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I've downloaded mongodb-linux-x86_64-2.6.3.tgz file using windows 7 and kept it on D:\Amra\Software\Developing Soft location.

When I right click this .tgz file using Ubuntu and see property it shows Location: /media/towhid/Amra/Software/Developing Soft. Now how will I unzip this .tgz file using tar command from terminal?

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To extract a .tgz file with tar you need to use,

tar -xvzf /path/to/yourfile.tgz

where,

  • x for extract
  • v for verbose
  • z for gnuzip
  • f for file, should come at last just before file name.

You can use the following command in a terminal to unzip the file in your case,

tar -xvzf /media/towhid/Amra/Software/Developing\ Soft/mongodb-linux-x86_64-2.6.3.tgz

Extract a .tgz file in different directory:

One can use -C option to extract archive contents to a different directory as following,

tar -xvzf /path/to/yourfile.tgz -C /path/where/to/extract/
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    It shows following error: tar (child): /media/towhid/Amra/Software/Developing: Cannot open: No such file or directory tar (child): Error is not recoverable: exiting now tar: Child returned status 2 tar: Error is not recoverable: exiting now – Towhid Jul 19 '14 at 8:25
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    you just copy my command, there is a syntax error with white space in your command. – souravc Jul 19 '14 at 8:27
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    if a folder name is some folder, you need to access it from a terminal as some\ folder using escape character. – souravc Jul 19 '14 at 8:30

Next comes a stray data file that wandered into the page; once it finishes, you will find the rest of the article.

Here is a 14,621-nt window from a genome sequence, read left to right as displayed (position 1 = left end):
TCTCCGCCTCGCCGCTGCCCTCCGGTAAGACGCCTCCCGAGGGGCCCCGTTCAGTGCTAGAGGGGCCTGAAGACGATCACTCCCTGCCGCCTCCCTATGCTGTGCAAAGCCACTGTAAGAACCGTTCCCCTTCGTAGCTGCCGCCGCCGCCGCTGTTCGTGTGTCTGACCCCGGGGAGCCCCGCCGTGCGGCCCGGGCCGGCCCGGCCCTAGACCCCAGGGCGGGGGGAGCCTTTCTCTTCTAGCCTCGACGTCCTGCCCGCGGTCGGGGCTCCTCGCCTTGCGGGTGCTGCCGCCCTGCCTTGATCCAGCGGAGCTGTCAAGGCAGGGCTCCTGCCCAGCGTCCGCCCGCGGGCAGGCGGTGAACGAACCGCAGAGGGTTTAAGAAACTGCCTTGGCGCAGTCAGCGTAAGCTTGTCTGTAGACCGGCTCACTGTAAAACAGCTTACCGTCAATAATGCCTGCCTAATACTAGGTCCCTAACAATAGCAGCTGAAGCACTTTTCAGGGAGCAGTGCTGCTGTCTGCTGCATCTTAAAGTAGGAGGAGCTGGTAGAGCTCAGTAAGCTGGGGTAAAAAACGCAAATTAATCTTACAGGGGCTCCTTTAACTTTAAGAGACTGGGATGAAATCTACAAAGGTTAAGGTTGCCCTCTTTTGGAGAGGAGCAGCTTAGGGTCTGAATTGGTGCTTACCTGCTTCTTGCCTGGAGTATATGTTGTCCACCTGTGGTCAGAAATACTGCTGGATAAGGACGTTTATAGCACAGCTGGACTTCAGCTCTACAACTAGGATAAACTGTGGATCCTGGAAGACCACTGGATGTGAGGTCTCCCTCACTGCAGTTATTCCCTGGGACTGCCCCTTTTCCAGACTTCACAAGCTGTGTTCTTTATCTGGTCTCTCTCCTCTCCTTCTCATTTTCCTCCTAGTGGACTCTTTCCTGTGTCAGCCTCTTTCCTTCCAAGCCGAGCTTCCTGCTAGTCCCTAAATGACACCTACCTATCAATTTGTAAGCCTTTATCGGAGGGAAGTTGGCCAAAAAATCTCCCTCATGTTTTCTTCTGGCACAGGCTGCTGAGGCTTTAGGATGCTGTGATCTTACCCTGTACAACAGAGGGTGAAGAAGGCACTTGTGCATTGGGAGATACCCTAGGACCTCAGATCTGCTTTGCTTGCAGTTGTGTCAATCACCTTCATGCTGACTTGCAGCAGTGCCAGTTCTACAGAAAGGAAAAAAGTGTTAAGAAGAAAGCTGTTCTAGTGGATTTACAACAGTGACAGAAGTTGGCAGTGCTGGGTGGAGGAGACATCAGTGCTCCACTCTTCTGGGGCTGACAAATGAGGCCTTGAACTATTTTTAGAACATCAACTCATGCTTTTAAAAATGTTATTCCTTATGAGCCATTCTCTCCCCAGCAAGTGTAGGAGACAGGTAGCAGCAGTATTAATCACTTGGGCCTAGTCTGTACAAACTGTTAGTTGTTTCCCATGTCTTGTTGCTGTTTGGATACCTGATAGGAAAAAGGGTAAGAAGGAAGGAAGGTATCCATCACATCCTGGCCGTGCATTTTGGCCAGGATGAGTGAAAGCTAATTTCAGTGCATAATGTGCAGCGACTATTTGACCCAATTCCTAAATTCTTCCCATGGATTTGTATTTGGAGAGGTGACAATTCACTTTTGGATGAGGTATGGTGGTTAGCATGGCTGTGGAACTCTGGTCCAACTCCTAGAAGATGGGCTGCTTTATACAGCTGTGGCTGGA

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    This is very clear answer where answerer give complete explanation in every option. And a plus given for the example. Very understandable. – Ade Malsasa Akbar Jul 19 '14 at 8:39
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    @KasunSiyambalapitiya you can change directory using -C option as tar -xvzf /path/to/myarchive.tgz -C /path/where/to/extract/ – souravc Nov 7 '16 at 12:56
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Let's end the decades of hardly-memorable one-letter tar options. Use this to extract your .tgz file:

tar --extract --file /path/to/file.tgz

The explanation of used options was purposedly left out.

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  • Great add also the option to extract files contained in archive.tar.gz to a new directory named archive tar --extract --file /path/to/file.tgz --one-top-level. That's often the default of GUI file archive programs. – Paul Rougieux Apr 23 at 21:58
  • I would have upvoted this. Unfortunately, on my old Raspberry Pi at least, this didn't support the Tab autocompletion, and the filename was like 60 chars, whereas tar -xvzf filename did support Tab autocomplete, so I didn't have to type the whole filename. Therefore, I used the other answer instead. – Gabriel Staples Sep 19 at 21:57
  • @GabrielStaples Well that is strange. I don't have the chance to test it on the Raspberry but the tab completion for this command should definitely work on many linux distributions. – Jeyekomon Sep 21 at 8:06
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Open the terminal and use the cd command to change directories to the directory where the mongodb-linux-x86_64-2.6.3.tgz file is located and the run the following command:

tar xzf mongodb-linux-x86_64-2.6.3.tgz   

The above command will extract the contents of the mongodb-linux-x86_64-2.6.3.tgz archive while preserving the archive's hierarchical tree directory structure.

A similar command extracts .tar.xz files. Open the terminal and the run the following command:

tar -xf /path/to/your/file.tar.xz

Explanation:

  • -x extract files from an archive
  • -f use archive file
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    The archive is both compressed (gzip - hence the "z" flag/option), and tar achived, hence the "x" extract option. So unzip won't work since it doesn't do tars. – pd12 Jan 24 '15 at 4:19
  • Would it not be tar -xzf... (with dash)? – No Time Jan 24 '15 at 4:23
  • xzf with a dash or without a dash, both are OK, and you can also add a v for verbose to the options (xzvf) to see the files being extracted during unpacking. – karel Jan 24 '15 at 4:44

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